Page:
Non-British Surnames – Finnish Surnames

Courtesy of Wikipedia

Those coming from the west of Finland typically have Swedish-Finnish surnames, with those coming from the east of the country have origins inline with Latvian or Estonian descent.

Finland gained independence from Russia in 1917 and it was in 1921 that legislation directed everyone to have a surname. Up until then people just used their given name as their communities were generally small.

Once mandatory surnames was introduced, many chose surnames that were occupational names. For example, Suutari is Shoemaker.

There are also plenty of Topographical surnames, generally indicative of where someone was living, for example – Aarnio means pristine forest. As many people chose this option the use of suffixes and prefixes became necessary. Those that lived higher in a community (up a hill for an example) added Yia or Yli to the end of the name. Those that lived lower down the hill or valley added Ala or Ali

The most common suffix is that of nen, originally indicating someone was from the east of Finland. It quite literally means small, though sometimes it is used to mean son, for example – Hanninen, Small son of Jonannes. On occasions the name refers to the place the family originated from, for example Ahonen means small forest glade or clearing.

The second most common name in Finland is Virtanen meaning small stream or river, and was often used by families whose settlement was literally near a river. Further exploration could be to explore the rivers in Finland to gain an understanding of where those rivers were, the topographical details of those places and then to drill down further to see if the place is a reasonable starting point for research.

Hamalainen was the surname adopted by those who came from the Hame district of south west Finland, north of Helsinki – a Topographical name. The surname of Heikkinen is means son of Heikki which is the equivalent name to Harry, meaning ruler of the estate, or household.  The potential is for this to be the Finnish equivalent to the son of the Lord of the Manor –  a Patronymic name. The name of Jarvinen which means a small lake indicating a family that lived close to a lake. It might be a tall order establishing which lake, Finland has 188,000 lakes! Again this is a Topographical surname. Laine is the Finnish word for wave or ocean, suggesting a family originated from a coastal area – a Topographical surname. An alternative could be a Characteristic surname – of someone who laid back, essentially going with the flow. It is a different spin on the surname, and whilst I would not discount it, I would opt for the first meaning.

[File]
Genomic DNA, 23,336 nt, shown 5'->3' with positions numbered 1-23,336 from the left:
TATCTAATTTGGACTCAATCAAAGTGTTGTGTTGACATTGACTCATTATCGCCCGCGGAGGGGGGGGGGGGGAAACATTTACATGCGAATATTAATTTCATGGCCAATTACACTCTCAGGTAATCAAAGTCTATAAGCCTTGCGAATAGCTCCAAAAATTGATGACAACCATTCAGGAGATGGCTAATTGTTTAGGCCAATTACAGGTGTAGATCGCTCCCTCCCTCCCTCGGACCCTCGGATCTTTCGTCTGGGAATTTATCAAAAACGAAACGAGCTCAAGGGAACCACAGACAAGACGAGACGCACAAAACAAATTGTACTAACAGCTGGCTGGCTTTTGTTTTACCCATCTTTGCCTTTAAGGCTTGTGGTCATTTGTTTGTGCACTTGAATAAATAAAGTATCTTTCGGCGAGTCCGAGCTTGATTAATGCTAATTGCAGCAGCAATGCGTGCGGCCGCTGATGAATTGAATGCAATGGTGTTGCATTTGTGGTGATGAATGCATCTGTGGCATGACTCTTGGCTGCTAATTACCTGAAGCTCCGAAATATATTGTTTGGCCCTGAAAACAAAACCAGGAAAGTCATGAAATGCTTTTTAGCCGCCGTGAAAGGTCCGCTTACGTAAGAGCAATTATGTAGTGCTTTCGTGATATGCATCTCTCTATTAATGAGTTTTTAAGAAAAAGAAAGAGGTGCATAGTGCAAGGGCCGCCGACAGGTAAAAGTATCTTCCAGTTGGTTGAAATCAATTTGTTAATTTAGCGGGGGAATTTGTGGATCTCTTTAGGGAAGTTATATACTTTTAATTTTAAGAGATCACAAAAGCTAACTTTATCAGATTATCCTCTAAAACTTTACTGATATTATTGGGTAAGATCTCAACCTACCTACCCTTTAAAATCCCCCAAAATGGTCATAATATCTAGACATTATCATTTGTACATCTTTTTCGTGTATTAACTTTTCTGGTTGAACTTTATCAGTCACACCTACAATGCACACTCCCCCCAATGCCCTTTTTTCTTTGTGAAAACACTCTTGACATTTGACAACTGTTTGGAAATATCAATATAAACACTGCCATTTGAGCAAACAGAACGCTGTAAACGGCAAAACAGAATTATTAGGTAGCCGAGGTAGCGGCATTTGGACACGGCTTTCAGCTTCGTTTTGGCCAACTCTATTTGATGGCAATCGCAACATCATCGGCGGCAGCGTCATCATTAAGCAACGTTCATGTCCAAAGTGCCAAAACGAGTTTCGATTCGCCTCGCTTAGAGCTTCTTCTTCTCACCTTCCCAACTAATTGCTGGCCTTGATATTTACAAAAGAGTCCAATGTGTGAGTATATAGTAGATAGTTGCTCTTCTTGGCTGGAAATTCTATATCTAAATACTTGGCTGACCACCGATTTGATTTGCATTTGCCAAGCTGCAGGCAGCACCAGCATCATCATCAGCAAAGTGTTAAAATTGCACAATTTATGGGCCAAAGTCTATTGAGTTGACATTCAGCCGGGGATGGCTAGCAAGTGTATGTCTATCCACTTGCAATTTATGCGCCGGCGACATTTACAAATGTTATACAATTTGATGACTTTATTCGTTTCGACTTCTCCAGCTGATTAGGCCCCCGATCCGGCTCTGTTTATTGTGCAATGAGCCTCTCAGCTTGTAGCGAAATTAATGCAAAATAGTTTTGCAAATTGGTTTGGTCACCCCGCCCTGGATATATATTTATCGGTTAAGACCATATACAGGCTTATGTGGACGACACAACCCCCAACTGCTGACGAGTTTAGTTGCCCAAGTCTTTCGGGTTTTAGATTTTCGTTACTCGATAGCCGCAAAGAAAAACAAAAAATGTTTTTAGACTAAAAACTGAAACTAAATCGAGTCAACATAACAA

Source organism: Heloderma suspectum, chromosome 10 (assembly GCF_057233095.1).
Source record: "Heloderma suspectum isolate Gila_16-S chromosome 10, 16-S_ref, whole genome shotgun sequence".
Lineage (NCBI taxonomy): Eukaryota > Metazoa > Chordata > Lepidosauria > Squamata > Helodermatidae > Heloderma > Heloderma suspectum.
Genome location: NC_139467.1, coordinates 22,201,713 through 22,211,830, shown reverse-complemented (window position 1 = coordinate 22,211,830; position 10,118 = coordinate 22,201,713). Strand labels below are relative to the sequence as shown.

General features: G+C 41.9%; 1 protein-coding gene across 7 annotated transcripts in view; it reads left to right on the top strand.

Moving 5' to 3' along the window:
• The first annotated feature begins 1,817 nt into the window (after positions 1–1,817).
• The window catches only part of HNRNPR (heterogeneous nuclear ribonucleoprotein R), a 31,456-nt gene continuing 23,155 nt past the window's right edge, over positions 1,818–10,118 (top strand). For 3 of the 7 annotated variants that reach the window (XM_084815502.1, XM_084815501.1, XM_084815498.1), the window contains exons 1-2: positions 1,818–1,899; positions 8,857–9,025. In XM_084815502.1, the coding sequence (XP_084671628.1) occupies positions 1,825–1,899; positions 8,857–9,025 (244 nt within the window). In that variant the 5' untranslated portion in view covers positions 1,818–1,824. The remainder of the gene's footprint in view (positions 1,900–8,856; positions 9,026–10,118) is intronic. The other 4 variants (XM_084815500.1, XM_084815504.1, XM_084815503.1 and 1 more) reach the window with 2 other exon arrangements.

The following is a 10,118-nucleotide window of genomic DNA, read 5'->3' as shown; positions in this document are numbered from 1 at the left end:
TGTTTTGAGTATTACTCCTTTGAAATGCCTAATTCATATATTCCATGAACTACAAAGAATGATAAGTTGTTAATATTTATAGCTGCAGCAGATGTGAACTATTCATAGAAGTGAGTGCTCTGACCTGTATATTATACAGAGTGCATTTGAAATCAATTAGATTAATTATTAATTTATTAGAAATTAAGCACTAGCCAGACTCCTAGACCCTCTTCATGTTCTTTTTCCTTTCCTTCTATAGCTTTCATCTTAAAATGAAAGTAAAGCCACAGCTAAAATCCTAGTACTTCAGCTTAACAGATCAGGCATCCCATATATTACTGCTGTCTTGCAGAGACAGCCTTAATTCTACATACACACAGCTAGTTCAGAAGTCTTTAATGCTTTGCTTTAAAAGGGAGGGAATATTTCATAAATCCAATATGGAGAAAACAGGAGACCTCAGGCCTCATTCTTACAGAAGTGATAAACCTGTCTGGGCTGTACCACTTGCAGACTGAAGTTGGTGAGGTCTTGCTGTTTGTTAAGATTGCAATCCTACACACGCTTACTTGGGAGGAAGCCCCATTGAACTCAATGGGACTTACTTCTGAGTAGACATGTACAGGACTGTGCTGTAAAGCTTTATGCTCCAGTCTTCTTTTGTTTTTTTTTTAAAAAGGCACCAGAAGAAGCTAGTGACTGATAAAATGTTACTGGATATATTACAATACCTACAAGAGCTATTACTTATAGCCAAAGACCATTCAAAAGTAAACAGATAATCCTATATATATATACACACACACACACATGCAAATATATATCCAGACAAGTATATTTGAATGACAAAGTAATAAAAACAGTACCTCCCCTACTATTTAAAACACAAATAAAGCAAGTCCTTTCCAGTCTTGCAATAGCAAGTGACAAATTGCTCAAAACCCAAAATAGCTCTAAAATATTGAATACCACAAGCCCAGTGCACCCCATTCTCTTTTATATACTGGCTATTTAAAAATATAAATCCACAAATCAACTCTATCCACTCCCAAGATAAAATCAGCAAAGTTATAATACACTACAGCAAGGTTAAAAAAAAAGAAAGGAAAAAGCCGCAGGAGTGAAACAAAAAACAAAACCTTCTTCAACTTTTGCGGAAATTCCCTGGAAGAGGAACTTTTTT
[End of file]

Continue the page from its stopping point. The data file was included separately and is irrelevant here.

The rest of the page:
There are approximately 24,000 surnames in Finland with a population of 5.5 million. The image below is a population density map which is identifying the spread of the population across the country. The darker the colour the more population there is living in the area. Whilst it is not an absolute way of working on your Finnish ancestry, it gives you an idea of the location of places in Finland and how densely populated a place was, thus providing context to your research.

Courtesy of Wikipedia – used with permission

This post is part of the A-Z Challenge. It is also part of my Surname Series 2022 and for those want to focus on Non-British Surnames click HERE. You can also find more surname posts HERE.

About Julie Goucher

Genealogist, Author, Presenter, native Guildfordian, avid note taker and journal writer. Lover of Books, Stationery & History; Surnames, Butcher & Orlando One-Name Studies. Pharos Tutor for all One-Name Studies/surname courses as well as Researching Ancestors from Continental Europe.
This entry was posted in A-Z Challenge 2022 - Non-British Surnames, Finland, Non-British Surnames, One-Name Studies. Bookmark the permalink.

3 Responses to Non-British Surnames – Finnish Surnames

  1. Ronel Janse van Vuuren says:

    I found this quite interesting.

    Ronel visiting for the A-Z Challenge My Languishing TBR: F


  2. timsbrannan says:

    I have always been a little fascinated with Finland. It just seems so different than all the other countries around it. Just a really cool place.

    Tim Brannan
    The Other Side | The A to Z of Conspiracy Theories


  3. lv2trnscrb says:

    How interesting to get to pick your surname! I didn’t know this about Finland. Now if I had that choice, I wonder what I would have picked.



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